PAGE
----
Prof. Bolaji Akinyemi, a former Minister of External Affairs, has said the time is right to hold the third Festival of Arts and Culture (FESTAC), adding that sports should also be introduced to the celebration.
Akinyemi, who is also a former Director-General of the Nigerian Institute of International Affairs (NIIA), made this known during an event, “The Second Conversation Series” organised by NIIA and the Federal Ministry of Youths and Sports Development, on Thursday, in Lagos.
The event, themed: “FESTAC of Sports” highlighted the historical impacts of the first and second festivals.
The first FESTAC took place in Dakar, Senegal in 1965 and was designed to bring the black race together while also trying to revive African traditions.
Meanwhile, FESTAC ‘77 was the largest gathering of blacks in history, with over 58 countries and 17,000 participants.
According to Akinyemi, the vision of FESTAC should not be allowed to die and the addition of sports is necessary because of its importance in promoting soft diplomacy.
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The former DG urged that sports should be used to build in black solidarity around the world adding that it had the ability to “help us forget our differences “.
“We are embarking on building a new world order because the war between Russia and Ukraine is destroying the old world order.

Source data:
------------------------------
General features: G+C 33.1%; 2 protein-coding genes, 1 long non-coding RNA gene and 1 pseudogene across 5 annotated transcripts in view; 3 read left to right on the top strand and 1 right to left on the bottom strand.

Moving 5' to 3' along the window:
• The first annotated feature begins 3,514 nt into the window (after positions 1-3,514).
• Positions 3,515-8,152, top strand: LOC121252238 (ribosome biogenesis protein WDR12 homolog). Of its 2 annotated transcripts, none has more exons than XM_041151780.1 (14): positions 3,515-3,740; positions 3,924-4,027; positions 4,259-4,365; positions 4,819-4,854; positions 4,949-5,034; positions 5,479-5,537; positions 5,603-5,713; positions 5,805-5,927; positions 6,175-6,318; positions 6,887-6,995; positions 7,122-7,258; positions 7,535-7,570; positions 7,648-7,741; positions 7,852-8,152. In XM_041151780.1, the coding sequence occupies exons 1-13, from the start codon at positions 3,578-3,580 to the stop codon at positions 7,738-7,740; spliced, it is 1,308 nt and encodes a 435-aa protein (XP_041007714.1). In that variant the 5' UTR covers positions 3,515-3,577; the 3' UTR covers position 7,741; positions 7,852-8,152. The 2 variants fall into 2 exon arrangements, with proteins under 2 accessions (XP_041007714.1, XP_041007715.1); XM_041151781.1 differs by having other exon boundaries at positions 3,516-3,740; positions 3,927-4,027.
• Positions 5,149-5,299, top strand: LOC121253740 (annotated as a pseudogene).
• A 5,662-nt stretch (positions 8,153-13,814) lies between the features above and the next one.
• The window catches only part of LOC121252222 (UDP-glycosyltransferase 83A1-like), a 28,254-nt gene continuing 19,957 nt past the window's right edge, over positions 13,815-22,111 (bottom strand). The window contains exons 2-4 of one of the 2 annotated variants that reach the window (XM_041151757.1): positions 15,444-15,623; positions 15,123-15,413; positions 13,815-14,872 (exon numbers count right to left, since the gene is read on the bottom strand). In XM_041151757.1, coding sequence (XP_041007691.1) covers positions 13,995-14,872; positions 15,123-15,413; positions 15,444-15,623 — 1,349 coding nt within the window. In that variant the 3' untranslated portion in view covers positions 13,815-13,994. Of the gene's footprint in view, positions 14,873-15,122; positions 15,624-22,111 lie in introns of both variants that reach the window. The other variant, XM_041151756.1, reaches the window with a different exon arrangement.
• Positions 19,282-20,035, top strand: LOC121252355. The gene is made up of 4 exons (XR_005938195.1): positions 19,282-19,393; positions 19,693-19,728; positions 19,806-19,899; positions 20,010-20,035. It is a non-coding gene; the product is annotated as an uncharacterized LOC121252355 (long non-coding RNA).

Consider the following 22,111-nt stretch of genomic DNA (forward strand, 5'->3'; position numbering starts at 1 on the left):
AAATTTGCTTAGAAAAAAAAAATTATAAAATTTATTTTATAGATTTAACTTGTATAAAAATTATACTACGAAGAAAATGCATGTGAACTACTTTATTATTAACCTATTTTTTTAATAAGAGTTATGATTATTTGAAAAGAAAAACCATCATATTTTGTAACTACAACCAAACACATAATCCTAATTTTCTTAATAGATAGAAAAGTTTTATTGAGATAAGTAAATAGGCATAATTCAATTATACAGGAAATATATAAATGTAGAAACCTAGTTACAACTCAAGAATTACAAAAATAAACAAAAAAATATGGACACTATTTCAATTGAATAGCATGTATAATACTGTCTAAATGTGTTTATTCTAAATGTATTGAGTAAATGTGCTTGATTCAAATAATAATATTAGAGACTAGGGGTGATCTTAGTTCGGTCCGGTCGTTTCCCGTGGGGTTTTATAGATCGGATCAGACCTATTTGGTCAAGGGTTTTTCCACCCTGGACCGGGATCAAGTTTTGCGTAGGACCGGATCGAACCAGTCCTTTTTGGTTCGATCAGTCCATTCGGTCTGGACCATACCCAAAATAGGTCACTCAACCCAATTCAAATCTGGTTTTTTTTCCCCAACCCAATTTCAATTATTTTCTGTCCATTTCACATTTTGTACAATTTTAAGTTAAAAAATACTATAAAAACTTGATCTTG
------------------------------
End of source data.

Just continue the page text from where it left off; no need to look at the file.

“Sports can be one of the instruments that we blacks will put on the table for that new order,” he said.
He applauded NIIA for coming up with the vision and concept of a FESTAC of Sports and urged the media to help spread the conversation that had been started.
Similarly, the Director-General of NIIA, Professor Eghosa Osaghae, said FESTAC had laid a template for what could be done using the prowess, area of strength and comparative advantage that blacks and Africans had to show to put the world together.
Osaghae stressed that sports diplomacy had come to stay, adding that the festival would change the world positively, bringing people of different races together.
“We will continue to have conversations about this and consequently, the outlines of a global movement created around a festival of arts, culture and sports will emerge.
“This will change the course of the history of the black race,” he said.